sell side over-optimism explained as the trend fades

As though we needed another reminder, the early-year plethora of “second half recovery” economic and corporate earnings forecasts highlighted the consistent over-abundance of optimism  among sell side analysts. In order to understand this phenomenon it is important first to throw out any assumptions you have about investing and then fully comprehend that the goal of every capital markets participant is not to correctly predict the course of markets  – it is to generate commission today. The entire structure of the industry, from the personality types favored by HR to the compensation structure to the seating arrangements are all designed to facilitate this.

Consider the daily routine of, say, a typical institutional equity salesperson. They are generally at their desks reading news feeds and research published overnight by 7:00am. The research meeting starts at 7:30 and the analysts present any changes to the earnings forecasts of their companies and the economists and strategists may outline their predictions. At 8:00 they return to their desks and at this point the truly rich separate themselves from the merely wealthy. Between 8:00 and 9:30 the salesperson calls their best clients (ie the most aggressive traders) – mutual fund, hedge fund and pension fund managers – and attempt to leverage any information they’ve learned since 7:00 to get these clients to make trades. Their careers are dependent on these calls – it is, in other words, their entire job.

You may have been under the assumption that analysts, economist and strategists are compensated to the extent they are correct in their forecasts. This is only true to the extent that accurate predictions generate trade commission. In the end, analysts, strategists and economists are paid directly in accordance to how much trading commission can be generated from their reports. Importantly,  bearish news is not conducive to trade generation. Even in the rare instance where bearish news does instigate sell ticket commission, unlike buys a sell does not imply repeat business. Stocks that are bought need to be sold, with commission on both sides. The cash realized by sells may never return to the trade desk again.

It follows then that the career risks in being bearish and wrong far outweigh the benefits of being bearish and correct. The experience of Quant Strategist Richard Bernstein while at Merrill Lynch in the 1990s is instructive here, illustrating the importance of timing. (For the record, Bernstein is my pick as the best strategist alive, but thats a story for another day). In 1997, Bernstein stridently made the case that technology stocks were drastically overvalued, in a bubble, and poised to fall more than 50%. The trading floor and investment banking departments were understandably displeased that their strategist dared to step in front of the money train, and struggled to explain away the conclusions while the steady conveyor belt of .com new issues (the true high margin cash cow of the industry) remained 400% oversubscribed.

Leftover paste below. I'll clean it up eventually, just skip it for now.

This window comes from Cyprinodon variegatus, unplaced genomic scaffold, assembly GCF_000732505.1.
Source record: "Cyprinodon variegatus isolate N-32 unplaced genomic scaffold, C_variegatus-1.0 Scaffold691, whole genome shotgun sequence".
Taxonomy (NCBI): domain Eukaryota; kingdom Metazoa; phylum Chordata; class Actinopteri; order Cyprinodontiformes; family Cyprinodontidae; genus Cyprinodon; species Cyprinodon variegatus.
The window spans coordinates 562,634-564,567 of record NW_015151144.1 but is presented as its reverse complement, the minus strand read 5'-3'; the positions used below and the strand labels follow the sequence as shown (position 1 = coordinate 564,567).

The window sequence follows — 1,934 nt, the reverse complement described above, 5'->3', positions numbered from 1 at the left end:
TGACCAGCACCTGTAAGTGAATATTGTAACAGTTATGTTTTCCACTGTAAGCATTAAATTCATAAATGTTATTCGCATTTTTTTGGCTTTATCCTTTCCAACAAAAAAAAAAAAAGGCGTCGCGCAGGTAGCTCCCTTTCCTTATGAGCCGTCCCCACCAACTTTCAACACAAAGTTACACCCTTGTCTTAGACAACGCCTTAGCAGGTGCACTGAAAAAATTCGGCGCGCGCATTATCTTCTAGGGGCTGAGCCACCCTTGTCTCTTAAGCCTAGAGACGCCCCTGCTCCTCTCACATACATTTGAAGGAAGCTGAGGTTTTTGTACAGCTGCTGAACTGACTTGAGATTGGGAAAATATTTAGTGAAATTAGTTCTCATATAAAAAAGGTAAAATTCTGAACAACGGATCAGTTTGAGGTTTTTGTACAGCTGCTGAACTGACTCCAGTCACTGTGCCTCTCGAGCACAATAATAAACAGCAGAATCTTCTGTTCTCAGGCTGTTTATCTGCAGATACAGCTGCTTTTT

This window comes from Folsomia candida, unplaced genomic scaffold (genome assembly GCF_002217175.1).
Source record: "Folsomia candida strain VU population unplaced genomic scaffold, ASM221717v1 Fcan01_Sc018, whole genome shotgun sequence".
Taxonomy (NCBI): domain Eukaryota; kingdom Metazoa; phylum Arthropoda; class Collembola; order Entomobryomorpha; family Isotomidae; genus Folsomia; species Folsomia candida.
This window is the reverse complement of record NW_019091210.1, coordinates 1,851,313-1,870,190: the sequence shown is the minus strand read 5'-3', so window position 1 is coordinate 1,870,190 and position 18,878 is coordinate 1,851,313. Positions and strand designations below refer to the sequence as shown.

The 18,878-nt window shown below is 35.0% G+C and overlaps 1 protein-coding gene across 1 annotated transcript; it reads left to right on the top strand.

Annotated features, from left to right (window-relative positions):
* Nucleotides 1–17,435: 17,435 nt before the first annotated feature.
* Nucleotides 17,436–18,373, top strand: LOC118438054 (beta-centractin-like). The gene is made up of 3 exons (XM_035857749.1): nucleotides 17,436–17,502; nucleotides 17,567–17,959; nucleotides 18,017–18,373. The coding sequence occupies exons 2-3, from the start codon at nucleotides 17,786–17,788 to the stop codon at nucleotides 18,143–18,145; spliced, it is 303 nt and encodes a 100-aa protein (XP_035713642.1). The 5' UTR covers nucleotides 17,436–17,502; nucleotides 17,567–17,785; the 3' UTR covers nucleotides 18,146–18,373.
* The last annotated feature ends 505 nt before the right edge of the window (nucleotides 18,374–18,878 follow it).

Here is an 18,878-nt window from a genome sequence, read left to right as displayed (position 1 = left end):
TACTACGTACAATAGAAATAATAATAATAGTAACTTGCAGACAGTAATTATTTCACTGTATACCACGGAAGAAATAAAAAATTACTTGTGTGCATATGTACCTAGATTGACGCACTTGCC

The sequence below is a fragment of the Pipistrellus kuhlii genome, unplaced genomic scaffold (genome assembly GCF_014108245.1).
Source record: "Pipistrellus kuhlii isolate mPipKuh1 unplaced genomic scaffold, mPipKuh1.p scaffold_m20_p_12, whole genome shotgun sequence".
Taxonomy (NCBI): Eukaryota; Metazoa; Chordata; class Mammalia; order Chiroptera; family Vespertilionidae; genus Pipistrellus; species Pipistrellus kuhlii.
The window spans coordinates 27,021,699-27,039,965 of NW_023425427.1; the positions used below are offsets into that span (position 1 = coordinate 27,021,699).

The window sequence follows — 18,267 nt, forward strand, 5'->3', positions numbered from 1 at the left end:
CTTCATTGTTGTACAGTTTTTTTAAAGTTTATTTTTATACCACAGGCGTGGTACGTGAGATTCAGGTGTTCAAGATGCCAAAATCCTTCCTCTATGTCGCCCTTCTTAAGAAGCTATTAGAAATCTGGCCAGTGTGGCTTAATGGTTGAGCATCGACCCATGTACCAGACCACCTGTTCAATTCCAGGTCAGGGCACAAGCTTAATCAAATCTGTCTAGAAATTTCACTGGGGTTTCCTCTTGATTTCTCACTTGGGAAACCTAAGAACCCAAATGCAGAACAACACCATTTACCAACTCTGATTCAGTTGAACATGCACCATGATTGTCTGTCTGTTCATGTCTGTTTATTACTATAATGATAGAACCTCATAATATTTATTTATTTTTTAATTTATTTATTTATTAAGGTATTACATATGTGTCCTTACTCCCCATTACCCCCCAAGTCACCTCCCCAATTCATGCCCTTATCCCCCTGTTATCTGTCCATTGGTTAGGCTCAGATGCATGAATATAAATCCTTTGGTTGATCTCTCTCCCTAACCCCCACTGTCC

By mid 1999 there were rumors that Merrill would replace Bernstein with a more malleable Abby Joseph Cohen “buy at any price” clone. Ms Cohen had assisted Goldman in generating steadily higher market share in tech stock trading and underwriting with a relentlessly bullish, “tree will grow to the sky” outlook for the industry. This outlook, supported by 60-slide presentations outlining future growth, helped portfolio managers assuage their anxiety over insane valuation levels and allocate more of the oceans of client funds coming through the door into the most overpriced market darlings of the day – Cisco, Intel, Oracle, Amazon, Yahoo!, Microsoft and the whole host of hot money hangers on. The 8:00 calls from Goldman institutional sales people were much easier and more profitable to make than for their counterparts at Merrill (although admittedly Blodgett helped offset the difficulties). Ms Cohen was made partner just as the implosion began, again, not because of prescience but because of successful, commission-generating cheerleading.

Vindicated but still unpopular, Bernstein hung on long enough to re-make his career both by successfully predicting the extent of the dot.com carnage and, more importantly, making one of the greatest calls in investing history with “Investment Bankers: Leave Silicon valley and head to Texas” in early 2000, successfully predicting the rise of the energy sector. Nonetheless, his experience is instructive – to be bearish on Wall Street you not only have to be right, you have to be right at exactly the correct time or face the risk of losing your job. Abby Joseph Cohen on the other hand, shows that being bullish and wrong is much less of a problem; the company makes money, you get made partner, and then you shrug your shoulders and say “no one could have predicted…” even though others did.